The Battle of Kildare Place – Bewley’s Cafe Theatre (Walkabout) – Review

The Battle of Kildare Place – Bewley’s Cafe Theatre (Walkabout) – Review
by Frank L

Dates: July 06 – 16, 2022  – Time: 1pm & 3pm

Grainne (Sinead Murphy) is married and living in England with a husband and two children. She is financially secure and she and her husband are what might be called “go-ahead” and are not all that interested in buildings of a bygone age. She is staying in the nearby Shelbourne Hotel. Meadhbh (Darina Gallagher) although, also having lived in England, has happily returned to Dublin and lives in the old family home. She rides a bike of questionable age and runs a small flower shop. She is passionate about Dublin’s architectural heritage, as was their father, who spent a great deal of his time and energy attending protests and demonstrations in order to protect it. It seems his own finances were not his forte. The meeting of the two sisters gives them the opportunity to remember their perceptions of their childhoods and of their deceased father. The two sisters have quite different recollections of their early years.

The publicity for this lunchtime play contains two quotes each of which makes reference to Dublin’s Georgian architecture and the different attitudes which pertain to its retention. Kildare Place is now an open space on which trees grow but prior to 1958, it contained various historic buildings including two fine Georgian houses. The destruction of these houses led to the foundation of the current Irish Georgian Society. Given the title of the play, the fact that it was being performed in the open air in Kildare Place itself and the content of the two quotes, this reviewer thought that the piece would be concentrated on how Kildare Place lost its Georgian architecture. This thought was further substantiated by the fact that Michael James Ford’s previous play Bloody Phoenix (also a Bewley’s Walkabout) benefitted greatly from being performed in the Phoenix Park where the historic events it portrayed actually happened. Notwithstanding its name, the Battle of Kildare Place could be just as well performed in an internal theatrical space with a title that was closer to its substance.

There is little now of architectural merit in Kildare Place other than the fine side entrance of the National Museum which is uplifting to observe at leisure. The sibling rivalry and jealousies of the two sisters are played out effectively by Murphy and Gallagher and they maintain a fine competitive edge from the start.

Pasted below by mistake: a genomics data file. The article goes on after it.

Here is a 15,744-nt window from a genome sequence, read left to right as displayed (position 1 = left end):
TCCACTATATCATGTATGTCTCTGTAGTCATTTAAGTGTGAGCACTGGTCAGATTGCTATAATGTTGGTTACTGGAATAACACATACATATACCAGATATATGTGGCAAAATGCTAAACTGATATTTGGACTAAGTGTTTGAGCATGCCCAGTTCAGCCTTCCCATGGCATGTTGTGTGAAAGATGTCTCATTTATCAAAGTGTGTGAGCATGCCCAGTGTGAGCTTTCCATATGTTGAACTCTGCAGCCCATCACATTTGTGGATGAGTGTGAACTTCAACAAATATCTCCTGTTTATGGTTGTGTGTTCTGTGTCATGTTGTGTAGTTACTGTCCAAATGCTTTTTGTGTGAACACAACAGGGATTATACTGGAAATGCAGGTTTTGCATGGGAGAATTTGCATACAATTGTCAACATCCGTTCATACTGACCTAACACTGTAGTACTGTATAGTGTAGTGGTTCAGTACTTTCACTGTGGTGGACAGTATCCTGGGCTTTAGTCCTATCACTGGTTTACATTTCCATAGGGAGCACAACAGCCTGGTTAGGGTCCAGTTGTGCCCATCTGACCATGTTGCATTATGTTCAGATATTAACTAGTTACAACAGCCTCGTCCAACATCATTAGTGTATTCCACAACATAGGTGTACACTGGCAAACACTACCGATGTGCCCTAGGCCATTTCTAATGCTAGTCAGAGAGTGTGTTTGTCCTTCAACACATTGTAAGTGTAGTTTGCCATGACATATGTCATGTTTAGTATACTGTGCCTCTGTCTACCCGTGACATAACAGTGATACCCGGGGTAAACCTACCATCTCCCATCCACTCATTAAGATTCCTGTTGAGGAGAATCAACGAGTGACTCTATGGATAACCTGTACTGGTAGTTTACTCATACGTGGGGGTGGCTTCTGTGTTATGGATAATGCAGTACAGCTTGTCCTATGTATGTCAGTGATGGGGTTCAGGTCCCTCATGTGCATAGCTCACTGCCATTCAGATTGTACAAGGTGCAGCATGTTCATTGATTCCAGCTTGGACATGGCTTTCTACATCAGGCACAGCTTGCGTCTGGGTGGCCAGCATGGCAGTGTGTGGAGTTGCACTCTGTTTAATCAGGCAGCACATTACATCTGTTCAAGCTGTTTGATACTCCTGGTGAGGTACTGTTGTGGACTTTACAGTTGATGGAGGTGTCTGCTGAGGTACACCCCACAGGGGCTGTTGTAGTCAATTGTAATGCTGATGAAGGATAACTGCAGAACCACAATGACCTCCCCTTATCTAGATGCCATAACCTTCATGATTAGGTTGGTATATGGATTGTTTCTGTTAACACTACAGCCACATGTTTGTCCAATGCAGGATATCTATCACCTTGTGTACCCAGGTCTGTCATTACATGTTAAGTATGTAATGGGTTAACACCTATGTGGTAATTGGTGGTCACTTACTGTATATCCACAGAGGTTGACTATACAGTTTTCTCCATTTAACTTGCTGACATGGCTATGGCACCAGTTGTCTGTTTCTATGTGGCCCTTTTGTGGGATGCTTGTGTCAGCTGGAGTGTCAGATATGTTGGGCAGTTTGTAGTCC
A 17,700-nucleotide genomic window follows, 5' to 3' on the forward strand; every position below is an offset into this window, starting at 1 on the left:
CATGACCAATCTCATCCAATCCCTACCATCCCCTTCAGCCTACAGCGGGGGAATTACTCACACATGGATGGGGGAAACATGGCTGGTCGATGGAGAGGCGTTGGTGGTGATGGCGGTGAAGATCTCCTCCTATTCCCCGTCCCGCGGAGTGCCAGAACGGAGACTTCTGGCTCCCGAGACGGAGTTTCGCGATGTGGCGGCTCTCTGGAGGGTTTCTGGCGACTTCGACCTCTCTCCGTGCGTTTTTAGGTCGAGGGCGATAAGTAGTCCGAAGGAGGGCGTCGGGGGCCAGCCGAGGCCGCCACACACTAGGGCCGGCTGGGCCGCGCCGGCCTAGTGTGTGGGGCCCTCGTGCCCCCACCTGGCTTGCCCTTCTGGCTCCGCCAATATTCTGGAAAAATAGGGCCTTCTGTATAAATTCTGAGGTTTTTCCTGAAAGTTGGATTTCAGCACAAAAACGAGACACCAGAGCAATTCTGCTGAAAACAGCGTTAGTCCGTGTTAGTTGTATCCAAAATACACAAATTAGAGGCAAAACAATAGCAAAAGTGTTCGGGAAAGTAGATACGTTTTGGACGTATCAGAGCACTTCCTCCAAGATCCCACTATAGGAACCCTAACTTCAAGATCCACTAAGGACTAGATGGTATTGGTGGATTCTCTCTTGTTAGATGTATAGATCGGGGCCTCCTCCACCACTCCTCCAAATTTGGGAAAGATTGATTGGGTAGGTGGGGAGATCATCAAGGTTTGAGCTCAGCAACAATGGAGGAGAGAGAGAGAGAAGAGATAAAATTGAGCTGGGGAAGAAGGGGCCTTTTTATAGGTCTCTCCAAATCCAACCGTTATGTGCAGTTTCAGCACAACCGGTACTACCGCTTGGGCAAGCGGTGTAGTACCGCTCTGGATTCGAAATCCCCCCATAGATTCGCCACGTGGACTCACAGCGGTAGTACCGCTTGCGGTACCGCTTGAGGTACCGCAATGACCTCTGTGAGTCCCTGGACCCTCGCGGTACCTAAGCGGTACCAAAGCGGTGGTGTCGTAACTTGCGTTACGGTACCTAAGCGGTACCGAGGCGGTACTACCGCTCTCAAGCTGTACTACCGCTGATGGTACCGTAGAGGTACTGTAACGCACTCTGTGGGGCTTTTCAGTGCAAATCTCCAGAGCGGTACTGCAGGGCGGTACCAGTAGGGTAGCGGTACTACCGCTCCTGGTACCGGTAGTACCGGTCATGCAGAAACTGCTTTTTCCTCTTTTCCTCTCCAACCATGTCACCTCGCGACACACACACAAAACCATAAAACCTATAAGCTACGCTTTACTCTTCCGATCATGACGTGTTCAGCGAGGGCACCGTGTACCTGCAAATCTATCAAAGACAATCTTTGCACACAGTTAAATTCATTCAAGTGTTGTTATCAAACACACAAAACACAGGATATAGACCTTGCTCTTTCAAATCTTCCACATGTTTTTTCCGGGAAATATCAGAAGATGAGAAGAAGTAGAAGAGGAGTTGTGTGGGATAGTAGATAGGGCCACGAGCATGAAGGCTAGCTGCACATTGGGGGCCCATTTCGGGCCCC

Duration – 45 minutes

The Battle of Kildare Place – written by Emma Gilleece and Michael James Ford

Darina Gallagher – Meadhbh
Sinead Murphy – Gráinne
Director – Michael James Ford
Creative Producer – Colm Maher
Costume Design – Bairbre Ní Chaoimh
Photography – Keith Jordan
Graphic Design – Gavin Doyle

Categories: Header, Theatre, Theatre Review

1 reply »

  1. It seems that Frank L has overlooked one of the key features of the play, which is that it uses the architecture of Kildare Place to set a broader discussion about the role of taste, urban planning, modernisation, and memory in Dublin’s built environment. It is not a play about how Kildare Place lost its Georgian buildings but simply points to how that battle continues across the city. I would contest Frank L’s suggestion that there is little of architectural merit in Kildare Place. It contains some of Dublin’s most significant and diverse modern buildings, constructed less than one hundred years apart. That Frank L prefers Deane’s classicism (one of several styles the architect borrowed) to Barrett’s and to Stephenson’s brutalism, and once more overlooks Hayes’ friezes, only shows that a battle continues in Kildare Place. The actors discuss the architecture that surrounds them. They sing in its doorways, lean against its walls, and peer through its windows and doors. The play could not be performed anywhere else.

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